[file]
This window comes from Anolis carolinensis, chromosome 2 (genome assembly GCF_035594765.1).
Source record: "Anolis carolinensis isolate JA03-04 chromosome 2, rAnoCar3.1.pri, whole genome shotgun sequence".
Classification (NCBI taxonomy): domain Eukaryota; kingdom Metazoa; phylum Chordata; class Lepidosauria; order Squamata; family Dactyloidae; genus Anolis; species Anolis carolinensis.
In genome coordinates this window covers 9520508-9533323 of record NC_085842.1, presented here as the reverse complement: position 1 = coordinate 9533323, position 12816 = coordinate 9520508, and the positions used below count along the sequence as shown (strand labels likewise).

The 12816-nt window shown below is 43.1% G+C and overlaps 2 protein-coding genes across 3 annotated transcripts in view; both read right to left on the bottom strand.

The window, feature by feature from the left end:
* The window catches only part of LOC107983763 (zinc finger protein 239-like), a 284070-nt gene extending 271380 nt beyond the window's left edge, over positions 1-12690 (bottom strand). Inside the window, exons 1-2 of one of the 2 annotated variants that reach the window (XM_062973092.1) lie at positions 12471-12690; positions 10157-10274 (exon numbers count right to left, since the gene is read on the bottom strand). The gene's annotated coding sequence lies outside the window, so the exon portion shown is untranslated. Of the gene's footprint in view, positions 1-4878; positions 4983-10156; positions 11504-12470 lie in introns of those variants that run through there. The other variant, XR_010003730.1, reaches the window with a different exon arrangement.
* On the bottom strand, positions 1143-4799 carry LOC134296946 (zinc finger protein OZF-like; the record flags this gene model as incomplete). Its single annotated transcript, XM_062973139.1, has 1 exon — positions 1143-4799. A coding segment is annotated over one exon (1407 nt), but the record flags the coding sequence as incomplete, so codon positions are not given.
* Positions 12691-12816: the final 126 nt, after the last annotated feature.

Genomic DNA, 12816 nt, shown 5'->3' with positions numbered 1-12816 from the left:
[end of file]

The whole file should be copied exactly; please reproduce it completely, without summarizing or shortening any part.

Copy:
This window comes from Anolis carolinensis, chromosome 2 (genome assembly GCF_035594765.1).
Source record: "Anolis carolinensis isolate JA03-04 chromosome 2, rAnoCar3.1.pri, whole genome shotgun sequence".
Classification (NCBI taxonomy): domain Eukaryota; kingdom Metazoa; phylum Chordata; class Lepidosauria; order Squamata; family Dactyloidae; genus Anolis; species Anolis carolinensis.
In genome coordinates this window covers 9520508-9533323 of record NC_085842.1, presented here as the reverse complement: position 1 = coordinate 9533323, position 12816 = coordinate 9520508, and the positions used below count along the sequence as shown (strand labels likewise).

The 12816-nt window shown below is 43.1% G+C and overlaps 2 protein-coding genes across 3 annotated transcripts in view; both read right to left on the bottom strand.

The window, feature by feature from the left end:
* The window catches only part of LOC107983763 (zinc finger protein 239-like), a 284070-nt gene extending 271380 nt beyond the window's left edge, over positions 1-12690 (bottom strand). Inside the window, exons 1-2 of one of the 2 annotated variants that reach the window (XM_062973092.1) lie at positions 12471-12690; positions 10157-10274 (exon numbers count right to left, since the gene is read on the bottom strand). The gene's annotated coding sequence lies outside the window, so the exon portion shown is untranslated. Of the gene's footprint in view, positions 1-4878; positions 4983-10156; positions 11504-12470 lie in introns of those variants that run through there. The other variant, XR_010003730.1, reaches the window with a different exon arrangement.
* On the bottom strand, positions 1143-4799 carry LOC134296946 (zinc finger protein OZF-like; the record flags this gene model as incomplete). Its single annotated transcript, XM_062973139.1, has 1 exon — positions 1143-4799. A coding segment is annotated over one exon (1407 nt), but the record flags the coding sequence as incomplete, so codon positions are not given.
* Positions 12691-12816: the final 126 nt, after the last annotated feature.

Genomic DNA, 12816 nt, shown 5'->3' with positions numbered 1-12816 from the left: